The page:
Looking back on my time as a professional male companion, I feel so incredibly privileged to have met many women from all walks of life as they navigated their way through significant, life-changing, and often quite heartbreaking events.
Most of my clients were single or had recently separated, or sadly grieving a loved one but there were also quite a few who were married. And as far as their friends, family, and social media followers were concerned, very happily.
After speaking privately though, it became clear that their social media posts and, let’s face it, everyone’s social media posts, reflected their most ideal life. Behind the carefully curated images of beaming smiles, PDAs with their husbands, and humblebrags about their extraordinarily talented kids, many of these women were hiding a sad truth — they felt miserable and trapped.
Days became weeks of school drop-offs, pick-ups, hours spent making meals, and trying to further their careers. Any remaining personal time was spent driving their kids to various activities on the weekends and as the years rolled by, their frustrations grew.
By the time they contacted me, it was almost always because they had lost their true selves or, more often than not, because their similarly frustrated husbands had become distant and may have even strayed.
Watch: Emotional Vs Physical Affair. Story continues below.
I’ve been told by my clients that after those awful images of their husband’s infidelity slowly begin to fade, the uncomfortable feeling of impermanence sets in as they begin to doubt whether that trusted team mate and lifelong friend is the person they thought he was all those years ago.
Few women contacted me on a whim though and in their patience lay their strength.
Emotions aside, I realise that when they had decided to contact me in my professional capacity, sex was often a titillating side thought, but that really was just one of many reasons.
I recall one client who had been following me on social media for well over a year before contacting me. She had two pre-teen children and her daily routine was almost identical to that which I’ve described above. She told me that she had already felt ‘invisible’ for many years but the real damage was done when her husband had an affair with a work colleague two years prior.
We spoke a couple of times before finally meeting and it was during those conversations that she helped me understand how much she missed the life she’d once had.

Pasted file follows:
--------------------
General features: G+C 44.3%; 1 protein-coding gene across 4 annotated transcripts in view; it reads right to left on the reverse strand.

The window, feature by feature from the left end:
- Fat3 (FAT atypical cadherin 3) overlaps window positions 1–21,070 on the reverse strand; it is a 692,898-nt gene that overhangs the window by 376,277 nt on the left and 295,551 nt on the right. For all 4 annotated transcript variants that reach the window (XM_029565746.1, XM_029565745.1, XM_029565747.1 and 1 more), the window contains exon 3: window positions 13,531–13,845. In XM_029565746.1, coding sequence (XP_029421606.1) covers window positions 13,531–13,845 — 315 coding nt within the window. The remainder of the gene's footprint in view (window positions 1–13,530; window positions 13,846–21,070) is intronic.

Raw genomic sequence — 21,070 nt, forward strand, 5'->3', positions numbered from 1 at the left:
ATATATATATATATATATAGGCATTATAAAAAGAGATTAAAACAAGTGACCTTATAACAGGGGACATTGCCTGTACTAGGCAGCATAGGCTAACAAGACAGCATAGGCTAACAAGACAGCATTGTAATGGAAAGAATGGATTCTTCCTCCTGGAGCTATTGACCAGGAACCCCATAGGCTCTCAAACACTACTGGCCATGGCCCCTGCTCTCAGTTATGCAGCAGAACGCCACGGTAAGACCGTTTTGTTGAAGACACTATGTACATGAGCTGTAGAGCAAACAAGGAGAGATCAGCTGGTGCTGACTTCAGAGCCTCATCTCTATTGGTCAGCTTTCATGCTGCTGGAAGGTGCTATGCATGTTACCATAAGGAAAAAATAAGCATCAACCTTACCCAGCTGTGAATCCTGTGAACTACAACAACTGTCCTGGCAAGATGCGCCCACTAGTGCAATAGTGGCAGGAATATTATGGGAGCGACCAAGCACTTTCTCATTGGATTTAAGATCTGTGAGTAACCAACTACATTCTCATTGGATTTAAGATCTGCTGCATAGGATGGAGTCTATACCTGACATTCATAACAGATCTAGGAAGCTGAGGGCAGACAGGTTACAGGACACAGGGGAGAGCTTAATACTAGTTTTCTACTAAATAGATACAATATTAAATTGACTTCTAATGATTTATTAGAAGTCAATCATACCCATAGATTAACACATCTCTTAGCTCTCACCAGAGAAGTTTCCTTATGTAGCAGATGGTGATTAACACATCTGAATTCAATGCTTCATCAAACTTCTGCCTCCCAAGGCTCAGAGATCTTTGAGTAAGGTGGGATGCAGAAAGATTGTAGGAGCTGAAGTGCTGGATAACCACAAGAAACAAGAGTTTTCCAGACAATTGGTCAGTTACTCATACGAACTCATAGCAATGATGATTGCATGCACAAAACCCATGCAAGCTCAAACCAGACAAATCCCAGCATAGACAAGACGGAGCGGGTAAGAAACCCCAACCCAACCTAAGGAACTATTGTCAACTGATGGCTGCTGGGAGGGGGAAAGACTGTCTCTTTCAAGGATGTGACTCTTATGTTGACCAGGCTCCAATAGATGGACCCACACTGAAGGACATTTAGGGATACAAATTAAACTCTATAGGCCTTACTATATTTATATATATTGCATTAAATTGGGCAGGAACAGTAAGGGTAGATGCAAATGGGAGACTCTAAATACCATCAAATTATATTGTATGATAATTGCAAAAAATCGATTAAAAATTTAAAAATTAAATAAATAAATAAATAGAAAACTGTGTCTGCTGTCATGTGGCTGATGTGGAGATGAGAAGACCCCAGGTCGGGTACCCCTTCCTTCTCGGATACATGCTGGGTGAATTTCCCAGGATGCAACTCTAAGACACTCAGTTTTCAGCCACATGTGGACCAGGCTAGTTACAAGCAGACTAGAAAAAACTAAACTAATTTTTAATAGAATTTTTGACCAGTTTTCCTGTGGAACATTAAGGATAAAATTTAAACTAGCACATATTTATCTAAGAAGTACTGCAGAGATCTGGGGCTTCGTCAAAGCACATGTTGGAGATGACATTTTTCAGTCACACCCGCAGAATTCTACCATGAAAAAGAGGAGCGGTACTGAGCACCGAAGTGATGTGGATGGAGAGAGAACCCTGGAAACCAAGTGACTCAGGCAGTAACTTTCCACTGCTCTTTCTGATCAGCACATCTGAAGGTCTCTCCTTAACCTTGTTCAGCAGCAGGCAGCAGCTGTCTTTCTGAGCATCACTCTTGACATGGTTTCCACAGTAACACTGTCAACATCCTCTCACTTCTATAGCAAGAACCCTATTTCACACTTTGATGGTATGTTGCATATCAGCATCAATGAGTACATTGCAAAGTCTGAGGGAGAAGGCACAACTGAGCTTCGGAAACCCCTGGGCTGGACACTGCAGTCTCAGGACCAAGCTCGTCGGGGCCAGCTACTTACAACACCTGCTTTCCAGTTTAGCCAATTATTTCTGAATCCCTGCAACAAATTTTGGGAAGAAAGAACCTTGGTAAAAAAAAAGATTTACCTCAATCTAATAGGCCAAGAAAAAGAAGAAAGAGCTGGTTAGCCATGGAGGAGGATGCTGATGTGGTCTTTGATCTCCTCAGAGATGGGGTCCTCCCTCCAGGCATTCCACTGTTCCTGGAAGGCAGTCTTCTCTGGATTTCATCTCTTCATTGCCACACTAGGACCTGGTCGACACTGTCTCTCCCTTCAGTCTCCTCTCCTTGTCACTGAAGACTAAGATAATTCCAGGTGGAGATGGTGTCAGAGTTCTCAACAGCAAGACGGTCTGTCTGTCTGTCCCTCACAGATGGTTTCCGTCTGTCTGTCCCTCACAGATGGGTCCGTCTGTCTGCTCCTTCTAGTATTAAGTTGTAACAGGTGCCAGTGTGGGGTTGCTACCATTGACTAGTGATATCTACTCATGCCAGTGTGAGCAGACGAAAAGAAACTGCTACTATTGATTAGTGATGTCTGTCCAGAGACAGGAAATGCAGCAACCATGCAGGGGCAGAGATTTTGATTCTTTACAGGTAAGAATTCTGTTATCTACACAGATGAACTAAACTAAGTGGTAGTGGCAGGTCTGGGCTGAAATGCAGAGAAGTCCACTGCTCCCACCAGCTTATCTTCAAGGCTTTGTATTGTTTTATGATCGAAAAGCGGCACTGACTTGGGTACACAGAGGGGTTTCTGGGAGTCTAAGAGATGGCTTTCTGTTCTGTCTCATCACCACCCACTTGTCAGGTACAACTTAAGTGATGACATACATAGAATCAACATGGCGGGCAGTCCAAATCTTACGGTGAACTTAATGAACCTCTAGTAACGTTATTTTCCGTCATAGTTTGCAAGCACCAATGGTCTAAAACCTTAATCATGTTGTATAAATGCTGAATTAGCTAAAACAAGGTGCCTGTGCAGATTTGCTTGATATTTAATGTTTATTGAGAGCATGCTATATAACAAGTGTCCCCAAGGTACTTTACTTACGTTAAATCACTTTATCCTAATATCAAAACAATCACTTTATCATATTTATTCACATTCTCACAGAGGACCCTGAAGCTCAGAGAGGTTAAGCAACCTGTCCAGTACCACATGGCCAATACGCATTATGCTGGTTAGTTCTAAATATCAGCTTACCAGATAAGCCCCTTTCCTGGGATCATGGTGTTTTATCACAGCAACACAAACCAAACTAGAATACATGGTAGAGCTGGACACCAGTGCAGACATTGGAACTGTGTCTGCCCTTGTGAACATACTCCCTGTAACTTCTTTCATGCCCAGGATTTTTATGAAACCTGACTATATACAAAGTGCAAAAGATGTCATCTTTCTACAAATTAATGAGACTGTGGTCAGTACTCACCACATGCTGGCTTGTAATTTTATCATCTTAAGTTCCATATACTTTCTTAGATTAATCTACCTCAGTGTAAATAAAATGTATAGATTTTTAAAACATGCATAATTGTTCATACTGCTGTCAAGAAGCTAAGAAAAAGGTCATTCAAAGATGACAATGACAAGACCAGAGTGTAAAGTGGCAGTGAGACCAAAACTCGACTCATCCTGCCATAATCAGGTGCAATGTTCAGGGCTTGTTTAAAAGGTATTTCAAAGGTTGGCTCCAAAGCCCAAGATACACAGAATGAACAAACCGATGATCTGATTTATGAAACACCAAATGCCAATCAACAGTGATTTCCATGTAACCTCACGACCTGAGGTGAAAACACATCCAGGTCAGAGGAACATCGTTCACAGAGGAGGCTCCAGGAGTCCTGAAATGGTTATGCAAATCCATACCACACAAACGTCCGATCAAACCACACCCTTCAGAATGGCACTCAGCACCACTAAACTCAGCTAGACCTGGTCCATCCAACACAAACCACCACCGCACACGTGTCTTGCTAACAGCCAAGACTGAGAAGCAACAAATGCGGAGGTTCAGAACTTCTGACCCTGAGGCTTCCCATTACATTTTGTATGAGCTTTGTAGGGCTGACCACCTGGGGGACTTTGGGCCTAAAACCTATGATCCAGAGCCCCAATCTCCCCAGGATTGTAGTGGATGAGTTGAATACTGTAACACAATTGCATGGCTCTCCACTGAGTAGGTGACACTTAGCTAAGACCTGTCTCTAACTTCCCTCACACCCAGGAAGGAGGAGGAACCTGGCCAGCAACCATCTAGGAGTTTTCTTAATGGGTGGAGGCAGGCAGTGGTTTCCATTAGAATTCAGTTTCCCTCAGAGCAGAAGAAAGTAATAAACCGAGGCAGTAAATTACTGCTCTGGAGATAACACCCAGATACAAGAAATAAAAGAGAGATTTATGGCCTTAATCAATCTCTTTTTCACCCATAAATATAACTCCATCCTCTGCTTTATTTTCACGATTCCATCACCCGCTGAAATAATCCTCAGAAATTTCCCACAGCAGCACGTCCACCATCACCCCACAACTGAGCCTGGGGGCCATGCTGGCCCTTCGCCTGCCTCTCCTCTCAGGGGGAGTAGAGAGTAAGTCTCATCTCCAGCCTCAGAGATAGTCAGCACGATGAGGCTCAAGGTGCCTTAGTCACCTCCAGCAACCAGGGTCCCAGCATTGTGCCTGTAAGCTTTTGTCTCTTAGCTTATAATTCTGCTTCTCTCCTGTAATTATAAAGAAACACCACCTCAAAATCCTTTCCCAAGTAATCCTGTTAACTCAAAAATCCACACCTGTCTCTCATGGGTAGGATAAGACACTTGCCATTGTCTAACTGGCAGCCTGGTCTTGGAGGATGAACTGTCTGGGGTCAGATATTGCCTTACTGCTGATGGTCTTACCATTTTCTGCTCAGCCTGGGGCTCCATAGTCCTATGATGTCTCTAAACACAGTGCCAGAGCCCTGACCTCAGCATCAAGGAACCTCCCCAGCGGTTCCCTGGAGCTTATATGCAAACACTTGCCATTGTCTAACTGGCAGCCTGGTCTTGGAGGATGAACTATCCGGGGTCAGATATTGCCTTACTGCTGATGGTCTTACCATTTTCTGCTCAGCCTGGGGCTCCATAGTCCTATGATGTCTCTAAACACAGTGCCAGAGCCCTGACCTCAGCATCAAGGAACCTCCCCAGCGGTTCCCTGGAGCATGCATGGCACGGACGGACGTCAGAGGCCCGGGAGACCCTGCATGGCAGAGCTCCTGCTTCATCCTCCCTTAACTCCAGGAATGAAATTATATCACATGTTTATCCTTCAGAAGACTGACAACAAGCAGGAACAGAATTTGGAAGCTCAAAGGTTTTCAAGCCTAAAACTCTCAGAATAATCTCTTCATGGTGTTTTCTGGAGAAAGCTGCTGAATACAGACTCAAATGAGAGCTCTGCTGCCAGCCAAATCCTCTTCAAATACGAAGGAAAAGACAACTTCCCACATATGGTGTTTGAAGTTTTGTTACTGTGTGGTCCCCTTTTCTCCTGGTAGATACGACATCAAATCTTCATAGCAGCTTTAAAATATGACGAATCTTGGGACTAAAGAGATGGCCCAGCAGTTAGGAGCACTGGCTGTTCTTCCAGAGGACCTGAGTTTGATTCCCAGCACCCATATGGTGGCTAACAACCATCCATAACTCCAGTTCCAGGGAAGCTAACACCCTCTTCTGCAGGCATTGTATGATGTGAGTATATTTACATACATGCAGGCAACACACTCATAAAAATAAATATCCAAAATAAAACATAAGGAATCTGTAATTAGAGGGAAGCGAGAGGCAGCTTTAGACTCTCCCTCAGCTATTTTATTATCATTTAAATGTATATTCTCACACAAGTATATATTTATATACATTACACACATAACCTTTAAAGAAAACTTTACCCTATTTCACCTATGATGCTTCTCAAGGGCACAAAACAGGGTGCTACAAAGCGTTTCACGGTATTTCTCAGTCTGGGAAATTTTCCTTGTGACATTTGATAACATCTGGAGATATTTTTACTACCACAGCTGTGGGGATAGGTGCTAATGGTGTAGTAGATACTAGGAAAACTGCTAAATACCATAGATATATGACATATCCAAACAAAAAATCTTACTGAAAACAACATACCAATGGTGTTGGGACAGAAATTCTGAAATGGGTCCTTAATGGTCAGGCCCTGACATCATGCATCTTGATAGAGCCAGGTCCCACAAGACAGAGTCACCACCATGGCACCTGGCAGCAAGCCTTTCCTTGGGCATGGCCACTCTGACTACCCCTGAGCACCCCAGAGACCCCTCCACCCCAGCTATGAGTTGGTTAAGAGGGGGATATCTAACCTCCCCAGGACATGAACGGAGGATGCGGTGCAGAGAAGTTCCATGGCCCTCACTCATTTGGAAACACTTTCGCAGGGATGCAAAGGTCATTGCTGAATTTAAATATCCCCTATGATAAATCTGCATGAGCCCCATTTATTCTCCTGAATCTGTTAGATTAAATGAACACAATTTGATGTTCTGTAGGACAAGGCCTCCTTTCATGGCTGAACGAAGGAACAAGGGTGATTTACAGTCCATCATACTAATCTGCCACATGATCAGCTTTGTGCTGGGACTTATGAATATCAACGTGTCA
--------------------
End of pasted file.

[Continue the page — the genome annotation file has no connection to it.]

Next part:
Her successful career had been set aside, her husband continued climbing his own corporate ladder, and she felt cheated out of a life she didn’t get to live. A feeling I could certainly relate to having been a reluctant, but eternally grateful stay at home dad myself.
Another client of mine was different altogether. She was a few years older — fifty from memory. Her three adult children had left the nest and moved interstate while her husband worked overseas and was rarely home. They’d faithfully been together for over thirty years. Something was missing though. In her own words, she said she felt she had ‘lost her place’ and felt ‘just, old’.
She was an empathic, caring and sexual person but she told me it was about far more. She said from the moment she decided to take the plunge she felt like she was out of her comfort zone, but in a good, exhilarating way.
Working in healthcare whilst also being a supportive mother, daughter and sister meant that she had always played the role of ‘giver’. Personally, and professionally. ‘Receiving’, to her, was the real buzz — and it was something she hadn’t experienced in decades.
Listen to No Filter, On this episode of No Filter Esther Perel speaks to Mia about why it has never been easier to have an affair, the reason happy people cheat and how infidelity can sometimes make a relationship better. Story continues after audio.
These stories aren’t unusual. I’ve been hired by many married women and reassuringly to me, very few described feeling any remorse.
I’ve since come to understand that when women are constantly being relied upon to run households with barely any praise or recognition, they’re either not fussed by it because they’re too busy, or they vent their frustrations and seek validation elsewhere. But validation need not be sexual.
I was booked many times to just talk and share stories. Non-physical bookings, I came to realise, gave my clients male friendship that they had long given up on reviving with their husbands. Even small gestures such as holding hands, discrete hugs, or the opening of a door made a big difference to someone who felt unloved or unappreciated. For some, it provided them with a much-needed sense of connection and support that they hadn’t experienced for years.
Life and love constantly change, and it’s a very difficult fact to accept, and an even harder one to embrace. It takes faith and vulnerability to truly believe that ‘this too shall pass,’ but I have seen it happen many times and in many relationships that seemed irreparable.
If my involvement as a catalyst for change, whether sexual or social, was broadly labelled as ‘cheating,’ then so be it. I believe that everyone deserves to be loved and supported, and I am proud to have played a role in helping people find their happiness.
Mitch Larsson is a former escort, relationship coach and author of ‘Time For Her’ — available here.
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